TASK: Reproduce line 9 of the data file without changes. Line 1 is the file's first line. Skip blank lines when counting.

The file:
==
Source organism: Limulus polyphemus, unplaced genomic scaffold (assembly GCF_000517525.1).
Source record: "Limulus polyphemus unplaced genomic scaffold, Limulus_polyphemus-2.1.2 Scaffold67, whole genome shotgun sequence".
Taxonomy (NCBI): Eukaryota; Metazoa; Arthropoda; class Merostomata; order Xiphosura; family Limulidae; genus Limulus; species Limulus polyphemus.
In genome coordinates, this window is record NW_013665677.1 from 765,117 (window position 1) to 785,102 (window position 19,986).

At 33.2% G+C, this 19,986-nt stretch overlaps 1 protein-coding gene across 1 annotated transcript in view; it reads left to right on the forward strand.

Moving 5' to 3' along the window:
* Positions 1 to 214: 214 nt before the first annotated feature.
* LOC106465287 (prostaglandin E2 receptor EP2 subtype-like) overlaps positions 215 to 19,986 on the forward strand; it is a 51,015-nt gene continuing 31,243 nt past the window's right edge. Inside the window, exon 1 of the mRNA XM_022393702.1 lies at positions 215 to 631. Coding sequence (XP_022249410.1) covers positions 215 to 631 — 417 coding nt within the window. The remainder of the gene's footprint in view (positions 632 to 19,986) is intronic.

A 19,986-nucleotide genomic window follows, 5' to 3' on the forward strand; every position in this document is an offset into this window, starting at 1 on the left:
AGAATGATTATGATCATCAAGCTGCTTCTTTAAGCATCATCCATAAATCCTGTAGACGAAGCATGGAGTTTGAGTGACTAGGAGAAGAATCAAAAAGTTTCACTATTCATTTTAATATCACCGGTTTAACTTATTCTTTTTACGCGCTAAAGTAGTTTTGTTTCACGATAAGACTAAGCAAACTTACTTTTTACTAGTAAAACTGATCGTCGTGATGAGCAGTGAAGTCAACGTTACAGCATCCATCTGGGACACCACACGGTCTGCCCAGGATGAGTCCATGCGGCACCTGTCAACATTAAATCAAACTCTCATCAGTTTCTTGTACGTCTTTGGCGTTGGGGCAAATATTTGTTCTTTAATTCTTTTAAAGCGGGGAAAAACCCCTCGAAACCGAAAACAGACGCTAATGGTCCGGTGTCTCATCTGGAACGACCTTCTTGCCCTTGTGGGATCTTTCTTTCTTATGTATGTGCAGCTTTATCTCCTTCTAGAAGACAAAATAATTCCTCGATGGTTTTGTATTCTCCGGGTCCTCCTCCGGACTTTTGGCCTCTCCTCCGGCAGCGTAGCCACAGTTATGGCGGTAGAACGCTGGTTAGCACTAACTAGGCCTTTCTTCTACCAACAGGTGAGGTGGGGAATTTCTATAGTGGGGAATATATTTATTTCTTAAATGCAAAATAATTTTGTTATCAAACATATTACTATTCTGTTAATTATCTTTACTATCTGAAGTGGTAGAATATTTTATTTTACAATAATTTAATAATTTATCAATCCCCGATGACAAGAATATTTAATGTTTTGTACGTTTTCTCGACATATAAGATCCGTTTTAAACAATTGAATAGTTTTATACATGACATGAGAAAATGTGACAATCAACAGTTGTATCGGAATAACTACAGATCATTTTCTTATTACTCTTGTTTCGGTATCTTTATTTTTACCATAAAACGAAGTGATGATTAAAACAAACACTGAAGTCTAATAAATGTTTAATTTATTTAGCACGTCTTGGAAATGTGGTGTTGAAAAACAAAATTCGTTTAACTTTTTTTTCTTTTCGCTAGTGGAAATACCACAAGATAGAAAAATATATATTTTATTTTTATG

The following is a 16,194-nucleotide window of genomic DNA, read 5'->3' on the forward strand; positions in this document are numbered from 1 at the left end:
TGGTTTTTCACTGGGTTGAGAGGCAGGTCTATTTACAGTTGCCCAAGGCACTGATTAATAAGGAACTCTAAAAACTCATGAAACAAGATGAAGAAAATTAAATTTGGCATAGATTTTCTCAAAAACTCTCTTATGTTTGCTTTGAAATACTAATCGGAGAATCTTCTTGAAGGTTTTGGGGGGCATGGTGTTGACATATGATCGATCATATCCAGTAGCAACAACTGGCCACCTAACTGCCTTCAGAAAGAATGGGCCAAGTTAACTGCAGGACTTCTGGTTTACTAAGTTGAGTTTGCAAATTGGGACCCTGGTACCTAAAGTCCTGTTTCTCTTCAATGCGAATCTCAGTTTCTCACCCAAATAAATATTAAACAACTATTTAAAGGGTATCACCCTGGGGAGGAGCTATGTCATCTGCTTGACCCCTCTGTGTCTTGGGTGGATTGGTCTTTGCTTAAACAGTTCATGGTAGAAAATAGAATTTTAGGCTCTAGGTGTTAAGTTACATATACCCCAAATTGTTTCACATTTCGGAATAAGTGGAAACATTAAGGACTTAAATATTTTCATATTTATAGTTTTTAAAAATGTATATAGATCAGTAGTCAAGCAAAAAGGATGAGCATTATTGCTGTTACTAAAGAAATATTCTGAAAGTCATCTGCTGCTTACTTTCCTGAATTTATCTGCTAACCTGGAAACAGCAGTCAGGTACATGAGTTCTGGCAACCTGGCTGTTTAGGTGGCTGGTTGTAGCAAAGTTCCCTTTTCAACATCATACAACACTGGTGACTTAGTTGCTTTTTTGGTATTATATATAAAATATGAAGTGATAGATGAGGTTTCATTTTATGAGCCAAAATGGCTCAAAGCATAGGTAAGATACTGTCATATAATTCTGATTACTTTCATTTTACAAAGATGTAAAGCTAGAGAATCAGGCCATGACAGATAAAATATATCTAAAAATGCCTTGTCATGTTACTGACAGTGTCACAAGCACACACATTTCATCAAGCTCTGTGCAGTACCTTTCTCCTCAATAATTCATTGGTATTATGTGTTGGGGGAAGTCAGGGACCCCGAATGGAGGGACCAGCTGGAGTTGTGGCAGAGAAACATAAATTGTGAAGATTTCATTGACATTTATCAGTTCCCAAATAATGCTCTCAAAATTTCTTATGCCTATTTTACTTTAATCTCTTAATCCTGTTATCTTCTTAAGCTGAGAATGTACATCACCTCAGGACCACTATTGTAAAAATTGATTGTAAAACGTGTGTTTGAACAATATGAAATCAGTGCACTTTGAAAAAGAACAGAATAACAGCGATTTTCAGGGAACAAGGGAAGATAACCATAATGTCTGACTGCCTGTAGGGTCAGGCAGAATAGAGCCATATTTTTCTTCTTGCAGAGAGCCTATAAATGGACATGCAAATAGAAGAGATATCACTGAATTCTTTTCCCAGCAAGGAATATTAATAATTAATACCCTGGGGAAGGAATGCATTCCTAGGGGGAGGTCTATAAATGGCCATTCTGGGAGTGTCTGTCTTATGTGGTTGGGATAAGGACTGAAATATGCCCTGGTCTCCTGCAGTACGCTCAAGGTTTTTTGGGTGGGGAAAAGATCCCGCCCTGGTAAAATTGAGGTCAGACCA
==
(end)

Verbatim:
A 19,986-nucleotide genomic window follows, 5' to 3' on the forward strand; every position in this document is an offset into this window, starting at 1 on the left: